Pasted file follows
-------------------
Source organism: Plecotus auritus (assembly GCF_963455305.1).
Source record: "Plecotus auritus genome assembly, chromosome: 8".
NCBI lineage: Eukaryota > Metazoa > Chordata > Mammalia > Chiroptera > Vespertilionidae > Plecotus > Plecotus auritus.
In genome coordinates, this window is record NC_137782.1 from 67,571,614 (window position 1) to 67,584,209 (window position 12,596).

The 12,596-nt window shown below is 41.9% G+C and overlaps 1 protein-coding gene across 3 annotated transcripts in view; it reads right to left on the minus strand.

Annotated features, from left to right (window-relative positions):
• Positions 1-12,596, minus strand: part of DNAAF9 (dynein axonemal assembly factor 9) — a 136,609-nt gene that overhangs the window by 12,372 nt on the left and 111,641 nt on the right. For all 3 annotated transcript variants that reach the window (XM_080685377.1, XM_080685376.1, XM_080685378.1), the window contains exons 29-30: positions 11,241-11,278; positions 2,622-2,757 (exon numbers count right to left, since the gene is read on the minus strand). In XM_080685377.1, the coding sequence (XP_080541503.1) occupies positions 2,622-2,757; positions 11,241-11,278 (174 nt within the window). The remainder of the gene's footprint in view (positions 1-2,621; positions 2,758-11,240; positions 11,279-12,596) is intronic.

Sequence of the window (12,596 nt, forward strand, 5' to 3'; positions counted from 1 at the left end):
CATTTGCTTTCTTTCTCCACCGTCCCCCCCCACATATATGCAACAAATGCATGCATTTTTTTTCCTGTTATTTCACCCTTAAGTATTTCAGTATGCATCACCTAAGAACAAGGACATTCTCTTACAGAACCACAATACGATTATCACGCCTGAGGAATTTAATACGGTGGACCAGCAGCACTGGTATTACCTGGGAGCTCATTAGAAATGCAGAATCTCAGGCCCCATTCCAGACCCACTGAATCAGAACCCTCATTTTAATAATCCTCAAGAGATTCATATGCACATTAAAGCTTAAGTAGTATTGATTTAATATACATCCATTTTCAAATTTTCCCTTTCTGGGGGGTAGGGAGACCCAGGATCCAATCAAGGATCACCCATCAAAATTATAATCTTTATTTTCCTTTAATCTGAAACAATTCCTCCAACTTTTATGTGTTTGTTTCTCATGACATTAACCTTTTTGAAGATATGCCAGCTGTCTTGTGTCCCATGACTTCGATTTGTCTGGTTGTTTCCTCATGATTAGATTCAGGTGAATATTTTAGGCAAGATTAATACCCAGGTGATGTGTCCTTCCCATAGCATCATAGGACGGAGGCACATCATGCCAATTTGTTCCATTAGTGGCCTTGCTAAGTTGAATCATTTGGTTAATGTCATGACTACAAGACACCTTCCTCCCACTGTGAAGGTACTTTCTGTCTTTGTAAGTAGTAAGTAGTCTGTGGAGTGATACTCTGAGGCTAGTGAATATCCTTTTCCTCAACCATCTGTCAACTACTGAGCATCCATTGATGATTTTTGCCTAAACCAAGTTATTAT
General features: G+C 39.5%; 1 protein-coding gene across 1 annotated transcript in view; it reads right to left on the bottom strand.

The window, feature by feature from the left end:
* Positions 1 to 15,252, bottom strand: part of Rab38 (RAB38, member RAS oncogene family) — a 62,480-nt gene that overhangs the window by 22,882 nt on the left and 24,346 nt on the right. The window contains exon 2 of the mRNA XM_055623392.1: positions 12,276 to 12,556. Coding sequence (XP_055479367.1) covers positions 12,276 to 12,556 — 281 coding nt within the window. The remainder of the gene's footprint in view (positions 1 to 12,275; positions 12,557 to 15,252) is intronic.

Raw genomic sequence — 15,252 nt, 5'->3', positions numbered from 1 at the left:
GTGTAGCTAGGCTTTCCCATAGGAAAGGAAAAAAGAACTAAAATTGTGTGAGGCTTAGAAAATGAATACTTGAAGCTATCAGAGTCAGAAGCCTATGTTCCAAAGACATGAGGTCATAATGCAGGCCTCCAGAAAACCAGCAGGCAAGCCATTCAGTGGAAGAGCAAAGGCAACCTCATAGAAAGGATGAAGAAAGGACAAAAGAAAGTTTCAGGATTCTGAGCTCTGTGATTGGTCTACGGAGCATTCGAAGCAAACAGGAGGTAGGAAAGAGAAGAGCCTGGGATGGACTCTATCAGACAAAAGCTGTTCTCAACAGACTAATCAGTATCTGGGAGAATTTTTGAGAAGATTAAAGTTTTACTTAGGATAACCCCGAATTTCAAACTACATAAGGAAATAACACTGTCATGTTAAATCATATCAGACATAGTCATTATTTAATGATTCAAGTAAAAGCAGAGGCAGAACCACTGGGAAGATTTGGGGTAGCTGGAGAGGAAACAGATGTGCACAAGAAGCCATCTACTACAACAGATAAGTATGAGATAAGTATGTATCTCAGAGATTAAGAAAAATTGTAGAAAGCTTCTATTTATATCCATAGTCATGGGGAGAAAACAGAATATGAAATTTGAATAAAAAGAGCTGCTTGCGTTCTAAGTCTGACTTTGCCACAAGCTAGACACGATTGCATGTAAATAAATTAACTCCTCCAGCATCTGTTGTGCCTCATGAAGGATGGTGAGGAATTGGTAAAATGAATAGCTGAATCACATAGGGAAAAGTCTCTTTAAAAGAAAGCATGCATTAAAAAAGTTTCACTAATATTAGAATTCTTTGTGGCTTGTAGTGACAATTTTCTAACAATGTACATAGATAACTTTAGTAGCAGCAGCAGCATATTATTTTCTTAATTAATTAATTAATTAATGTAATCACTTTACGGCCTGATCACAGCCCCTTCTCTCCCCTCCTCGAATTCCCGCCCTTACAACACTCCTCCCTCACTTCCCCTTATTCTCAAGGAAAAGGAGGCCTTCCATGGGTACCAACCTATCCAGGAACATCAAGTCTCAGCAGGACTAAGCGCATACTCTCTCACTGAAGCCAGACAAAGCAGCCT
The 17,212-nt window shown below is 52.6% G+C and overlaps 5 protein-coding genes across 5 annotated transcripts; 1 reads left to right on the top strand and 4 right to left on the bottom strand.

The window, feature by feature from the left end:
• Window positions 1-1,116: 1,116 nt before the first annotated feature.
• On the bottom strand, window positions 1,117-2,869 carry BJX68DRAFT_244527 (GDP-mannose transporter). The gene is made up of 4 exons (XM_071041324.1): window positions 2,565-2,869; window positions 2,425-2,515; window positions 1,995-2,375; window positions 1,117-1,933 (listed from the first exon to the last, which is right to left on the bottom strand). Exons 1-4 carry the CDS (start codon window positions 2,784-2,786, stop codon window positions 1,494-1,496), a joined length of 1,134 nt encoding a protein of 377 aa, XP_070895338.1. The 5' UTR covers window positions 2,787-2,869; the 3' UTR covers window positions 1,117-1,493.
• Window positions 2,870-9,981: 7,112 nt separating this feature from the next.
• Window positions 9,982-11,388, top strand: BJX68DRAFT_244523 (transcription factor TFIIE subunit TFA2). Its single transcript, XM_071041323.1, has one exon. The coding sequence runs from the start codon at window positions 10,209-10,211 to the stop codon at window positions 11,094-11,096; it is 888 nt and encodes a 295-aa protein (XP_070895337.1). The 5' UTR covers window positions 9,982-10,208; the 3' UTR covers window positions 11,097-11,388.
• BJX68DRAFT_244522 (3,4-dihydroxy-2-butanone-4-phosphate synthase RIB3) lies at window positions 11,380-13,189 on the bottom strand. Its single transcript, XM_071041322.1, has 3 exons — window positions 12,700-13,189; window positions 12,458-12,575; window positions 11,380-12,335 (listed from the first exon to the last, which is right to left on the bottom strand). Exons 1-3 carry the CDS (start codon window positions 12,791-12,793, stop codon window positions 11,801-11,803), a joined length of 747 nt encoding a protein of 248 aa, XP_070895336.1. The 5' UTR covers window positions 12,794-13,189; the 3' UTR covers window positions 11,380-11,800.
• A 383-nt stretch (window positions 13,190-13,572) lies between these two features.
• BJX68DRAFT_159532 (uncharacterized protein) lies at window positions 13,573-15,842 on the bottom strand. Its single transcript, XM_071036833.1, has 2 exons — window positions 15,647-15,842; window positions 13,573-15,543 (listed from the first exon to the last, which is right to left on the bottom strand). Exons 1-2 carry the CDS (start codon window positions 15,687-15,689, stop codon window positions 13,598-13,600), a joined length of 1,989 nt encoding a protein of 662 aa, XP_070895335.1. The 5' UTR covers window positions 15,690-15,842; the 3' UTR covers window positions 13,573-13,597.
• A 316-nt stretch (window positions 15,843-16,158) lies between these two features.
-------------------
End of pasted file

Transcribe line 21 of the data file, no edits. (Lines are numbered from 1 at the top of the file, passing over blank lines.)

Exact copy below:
• BJX68DRAFT_244522 (3,4-dihydroxy-2-butanone-4-phosphate synthase RIB3) lies at window positions 11,380-13,189 on the bottom strand. Its single transcript, XM_071041322.1, has 3 exons — window positions 12,700-13,189; window positions 12,458-12,575; window positions 11,380-12,335 (listed from the first exon to the last, which is right to left on the bottom strand). Exons 1-3 carry the CDS (start codon window positions 12,791-12,793, stop codon window positions 11,801-11,803), a joined length of 747 nt encoding a protein of 248 aa, XP_070895336.1. The 5' UTR covers window positions 12,794-13,189; the 3' UTR covers window positions 11,380-11,800.